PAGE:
Parler has served as an echo chamber for far-right or pro-Trump content, according to The Independent, the New Statesman, and Fast Company.[8][54][55] In mid-2020, alt-right activist and Trump supporter Jack Posobiec compared the service to a Trump rally, saying that Parler lacks the "energy" that Twitter draws from having communities of people with differing viewpoints.[28][56] Around the same time, extremism researcher and professor Amarnath Amarasingam said of Parler, "talking to yourself in the dark corners of the internet is actually not that satisfying," and that he was skeptical Parler would excite the far right without left-leaning users with whom they can interact and fight.[23] In June 2020, Matze said he wanted to see more debate on the platform and offered a "progressive bounty" of $10,000 to liberal pundits with at least 50,000 Twitter or Facebook followers who would join; receiving no takers, he later increased this amount to $20,000.[39][28] Jason Blazakis, the director of the Center on Terrorism, Extremism, and Counterterrorism at the Middlebury Institute, told The Hill in November 2020 that he thought that extreme users migrating to Parler was a good thing: "these people are leaving those platforms and no longer trying to red pill individuals to see their conspiracy theories on large platforms like Facebook and Twitter". He said that Parler's size might result in a smaller audience for those pushing conspiracy theories and spreading misinformation.[57]

Parler refers to users of its service as Parleyers.[20] Parler is one of a number of alternative social network platforms, including Minds, MeWe, Gab, and BitChute, that are popular with people banned from mainstream networks such as Twitter, Facebook, YouTube, Reddit, and Instagram.[58][59] Deen Freelon and colleagues writing in Science characterized Parler as among alt-tech websites and services that are "dedicated to right-wing communities", and listed the service along with 4chan, 8chan, BitChute, and Gab. They noted there are also more ideologically neutral alt-tech services, such as Discord and Telegram.[60]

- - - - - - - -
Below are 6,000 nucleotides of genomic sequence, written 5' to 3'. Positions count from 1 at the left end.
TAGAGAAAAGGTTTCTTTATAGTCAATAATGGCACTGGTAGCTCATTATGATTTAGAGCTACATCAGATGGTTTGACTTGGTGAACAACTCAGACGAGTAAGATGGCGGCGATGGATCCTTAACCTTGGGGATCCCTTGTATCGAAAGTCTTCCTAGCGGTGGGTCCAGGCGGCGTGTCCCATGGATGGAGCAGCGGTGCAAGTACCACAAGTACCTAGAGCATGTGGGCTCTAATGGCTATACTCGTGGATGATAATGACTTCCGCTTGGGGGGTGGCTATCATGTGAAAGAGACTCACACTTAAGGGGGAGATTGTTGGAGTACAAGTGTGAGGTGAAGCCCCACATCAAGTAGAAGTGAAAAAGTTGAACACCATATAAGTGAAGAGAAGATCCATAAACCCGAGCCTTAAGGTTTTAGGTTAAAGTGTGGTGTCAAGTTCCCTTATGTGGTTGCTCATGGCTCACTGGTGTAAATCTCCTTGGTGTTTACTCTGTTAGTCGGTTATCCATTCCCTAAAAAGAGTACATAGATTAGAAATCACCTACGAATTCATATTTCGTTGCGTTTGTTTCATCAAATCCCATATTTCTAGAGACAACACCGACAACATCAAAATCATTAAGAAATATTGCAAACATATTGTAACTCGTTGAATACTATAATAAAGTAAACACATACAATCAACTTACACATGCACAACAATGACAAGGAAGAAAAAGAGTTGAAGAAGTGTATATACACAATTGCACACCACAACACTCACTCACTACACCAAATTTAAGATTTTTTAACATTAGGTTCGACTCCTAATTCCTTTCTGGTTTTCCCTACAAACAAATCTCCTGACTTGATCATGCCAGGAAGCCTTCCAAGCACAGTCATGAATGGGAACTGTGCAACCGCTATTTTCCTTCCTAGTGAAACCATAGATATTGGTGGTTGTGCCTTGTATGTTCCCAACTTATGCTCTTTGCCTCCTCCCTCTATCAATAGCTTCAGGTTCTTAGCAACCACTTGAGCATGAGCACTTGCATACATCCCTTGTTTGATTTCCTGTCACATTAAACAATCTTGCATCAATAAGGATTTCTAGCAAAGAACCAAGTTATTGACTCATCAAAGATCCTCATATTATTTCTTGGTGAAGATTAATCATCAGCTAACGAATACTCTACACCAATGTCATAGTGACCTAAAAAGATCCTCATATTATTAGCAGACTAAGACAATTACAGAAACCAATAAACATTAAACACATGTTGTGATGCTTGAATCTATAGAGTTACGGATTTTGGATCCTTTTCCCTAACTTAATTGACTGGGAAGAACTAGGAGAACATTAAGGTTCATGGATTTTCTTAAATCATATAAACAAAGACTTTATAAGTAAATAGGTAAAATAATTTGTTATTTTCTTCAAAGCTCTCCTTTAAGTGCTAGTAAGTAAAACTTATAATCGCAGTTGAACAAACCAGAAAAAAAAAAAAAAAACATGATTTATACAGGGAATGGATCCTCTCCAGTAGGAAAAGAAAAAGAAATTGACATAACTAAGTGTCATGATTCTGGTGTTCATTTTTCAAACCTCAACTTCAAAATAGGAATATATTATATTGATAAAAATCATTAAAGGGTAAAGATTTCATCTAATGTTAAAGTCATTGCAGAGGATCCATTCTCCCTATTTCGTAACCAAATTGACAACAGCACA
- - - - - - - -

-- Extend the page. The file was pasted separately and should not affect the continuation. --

Appearance and features

The Parler feed of Andy Biggs as it appeared on June 30, 2020.

Parler is a microblogging service that is both a website and an app. The name was originally intended to be pronounced as in French (/pɑːrl/, PAR-lay), but is now pronounced as the English word "parlor" (/pɑːrlər/, PAR-ler).[27][61] It is available on both the Apple App Store and the Google Play Store.[62] Users who register for accounts are able to follow the accounts of other users.[63] Unlike Twitter, the feed of posts – called "Parleys" or "Parlays" – from followed accounts appears to a user chronologically, instead of through an algorithm-based selection process.[30][63][64] Parleys are limited to 1,000 characters in length, and users can "vote" or "echo" the posts of other users whom they follow, functions that have been compared to Twitter's "like" and "retweet" functions.[21] A direct messaging feature is also built into the platform, allowing users to privately contact each other.[21] Public figures are verified on the app with a gold badge, and parody accounts are identified with a purple badge.[39] Anyone who verifies their identity by providing government-issued photo identification during signup is identified with a red badge.[21]